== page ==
Eliminating Direction | Delta as a Hedging Tool
May 2, 2016
You’ve probably heard us talk about our total deltas on tastylive. If not, turn up the volume. When we talk about delta, we are essentially discussing directional risk. As deltas grow larger, directional risk increases. To neutralize that risk in our option positions, we can use shares of stock to hedge our deltas.
Delta is a measure of share equivalency. One share of stock has a delta of one. Long 100 shares equals 100 deltas. Short 100 shares equals -100 deltas. An option with a delta of 1 (-1) is equivalent to 100 (-100) shares of stock (remember: each option contract leverages 100 shares).
A position of 100 shares in a stock will fluctuate by $100 for every $1 that stock moves. Delta conveys how much an option’s price will fluctuate for each $1 change in stock price. An option with a .50 delta will move half as much as changes in a stock’s price. For example, an option trading for $1 with a .50 delta will move $0.50 for each $1 the stock moves.
To hedge options against changes in price, we simply need to buy (sell) shares equal to position delta. For example, if we are short a call option giving us a delta of -25, we can buy 25 shares of stock to offset risk (assuming volatility, time and gamma remain constant). If we are short a put with a delta of 1, we can sell short 100 shares of stock to neutralize our position.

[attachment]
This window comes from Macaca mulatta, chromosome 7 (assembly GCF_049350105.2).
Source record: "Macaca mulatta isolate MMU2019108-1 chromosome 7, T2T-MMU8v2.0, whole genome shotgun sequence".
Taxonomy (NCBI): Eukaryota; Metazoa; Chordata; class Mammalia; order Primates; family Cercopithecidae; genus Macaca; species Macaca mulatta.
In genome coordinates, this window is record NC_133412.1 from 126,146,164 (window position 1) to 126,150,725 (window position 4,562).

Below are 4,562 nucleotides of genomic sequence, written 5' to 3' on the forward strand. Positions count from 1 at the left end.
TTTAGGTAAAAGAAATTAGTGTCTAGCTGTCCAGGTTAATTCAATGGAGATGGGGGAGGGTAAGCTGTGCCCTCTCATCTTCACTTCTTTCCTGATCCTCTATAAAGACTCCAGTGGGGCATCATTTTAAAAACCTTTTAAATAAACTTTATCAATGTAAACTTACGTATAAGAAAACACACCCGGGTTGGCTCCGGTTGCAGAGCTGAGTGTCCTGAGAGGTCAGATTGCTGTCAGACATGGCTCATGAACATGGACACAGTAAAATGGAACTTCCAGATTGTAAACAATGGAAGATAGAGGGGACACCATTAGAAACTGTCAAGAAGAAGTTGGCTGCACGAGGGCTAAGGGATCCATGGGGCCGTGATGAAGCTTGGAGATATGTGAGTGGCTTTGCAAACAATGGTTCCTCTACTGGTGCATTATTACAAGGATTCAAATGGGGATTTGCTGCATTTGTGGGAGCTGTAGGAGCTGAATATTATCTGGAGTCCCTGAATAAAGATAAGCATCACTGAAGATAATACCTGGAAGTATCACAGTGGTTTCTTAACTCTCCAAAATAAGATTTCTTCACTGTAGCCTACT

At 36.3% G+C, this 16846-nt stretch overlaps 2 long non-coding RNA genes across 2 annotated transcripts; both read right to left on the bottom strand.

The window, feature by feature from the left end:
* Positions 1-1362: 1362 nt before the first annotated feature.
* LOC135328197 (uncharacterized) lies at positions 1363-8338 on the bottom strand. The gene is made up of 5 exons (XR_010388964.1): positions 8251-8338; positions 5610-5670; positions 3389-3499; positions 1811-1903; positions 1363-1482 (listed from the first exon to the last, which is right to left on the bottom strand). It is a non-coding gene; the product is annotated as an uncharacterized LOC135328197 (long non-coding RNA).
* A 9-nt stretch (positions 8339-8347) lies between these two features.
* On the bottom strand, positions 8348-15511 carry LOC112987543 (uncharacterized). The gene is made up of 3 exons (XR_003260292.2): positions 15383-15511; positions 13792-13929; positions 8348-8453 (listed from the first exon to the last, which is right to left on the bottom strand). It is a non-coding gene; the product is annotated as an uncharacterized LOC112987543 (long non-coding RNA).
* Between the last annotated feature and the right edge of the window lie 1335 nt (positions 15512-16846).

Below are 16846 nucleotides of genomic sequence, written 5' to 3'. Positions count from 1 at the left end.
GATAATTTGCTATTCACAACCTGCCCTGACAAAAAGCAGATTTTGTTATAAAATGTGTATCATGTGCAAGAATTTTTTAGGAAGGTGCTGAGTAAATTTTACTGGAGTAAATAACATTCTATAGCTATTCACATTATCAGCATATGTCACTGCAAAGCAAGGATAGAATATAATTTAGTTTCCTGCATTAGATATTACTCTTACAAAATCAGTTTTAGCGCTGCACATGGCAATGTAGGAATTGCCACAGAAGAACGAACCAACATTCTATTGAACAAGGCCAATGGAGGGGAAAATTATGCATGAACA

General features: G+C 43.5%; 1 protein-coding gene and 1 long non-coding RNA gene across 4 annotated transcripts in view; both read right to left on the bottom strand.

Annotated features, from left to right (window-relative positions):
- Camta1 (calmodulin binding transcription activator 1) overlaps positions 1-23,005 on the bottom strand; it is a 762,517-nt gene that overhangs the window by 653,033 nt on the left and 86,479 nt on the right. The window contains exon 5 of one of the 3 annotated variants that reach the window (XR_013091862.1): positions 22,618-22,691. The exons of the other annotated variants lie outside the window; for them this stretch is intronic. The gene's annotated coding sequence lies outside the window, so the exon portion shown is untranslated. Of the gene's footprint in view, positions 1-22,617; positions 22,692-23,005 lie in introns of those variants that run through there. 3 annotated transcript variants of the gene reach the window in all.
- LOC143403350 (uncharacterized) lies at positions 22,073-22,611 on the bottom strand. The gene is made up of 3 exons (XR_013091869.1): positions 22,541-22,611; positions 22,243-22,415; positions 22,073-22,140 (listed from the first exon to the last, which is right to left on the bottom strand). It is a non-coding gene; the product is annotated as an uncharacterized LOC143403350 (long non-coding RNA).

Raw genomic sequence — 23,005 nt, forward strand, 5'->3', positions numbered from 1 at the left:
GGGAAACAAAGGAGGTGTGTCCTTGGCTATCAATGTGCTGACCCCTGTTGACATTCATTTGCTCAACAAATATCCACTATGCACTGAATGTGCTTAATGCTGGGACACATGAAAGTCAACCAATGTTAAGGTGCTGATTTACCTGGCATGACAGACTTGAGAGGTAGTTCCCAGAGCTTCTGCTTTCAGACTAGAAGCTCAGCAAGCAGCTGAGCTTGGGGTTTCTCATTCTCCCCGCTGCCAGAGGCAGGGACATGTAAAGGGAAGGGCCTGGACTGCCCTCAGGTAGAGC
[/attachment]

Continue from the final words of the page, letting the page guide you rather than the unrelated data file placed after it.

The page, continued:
Option delta is not static. When the price of an underlying changes, so too does the delta of an option. Depending on the level of risk desired, we may adjust our deltas. It is common to see what began as a delta neutral position take on directional exposure as a stock’s price changes. That’s okay. We are not delta neutral traders. In fact, we almost always have some directional risk. Where tastylive differentiates itself is in our use of delta to keep risk at an acceptable level.
Delta hedging is one of the most important trading concepts. It quickly lets us know our directional exposure. Using various hedging techniques allows us to control how exposed we are.
Josh Fabian has been trading futures and derivatives for more than 25 years.
For more on this topic see:
Best Practices: Eliminating Direction | Delta as a Hedging Tool: April 18, 2016
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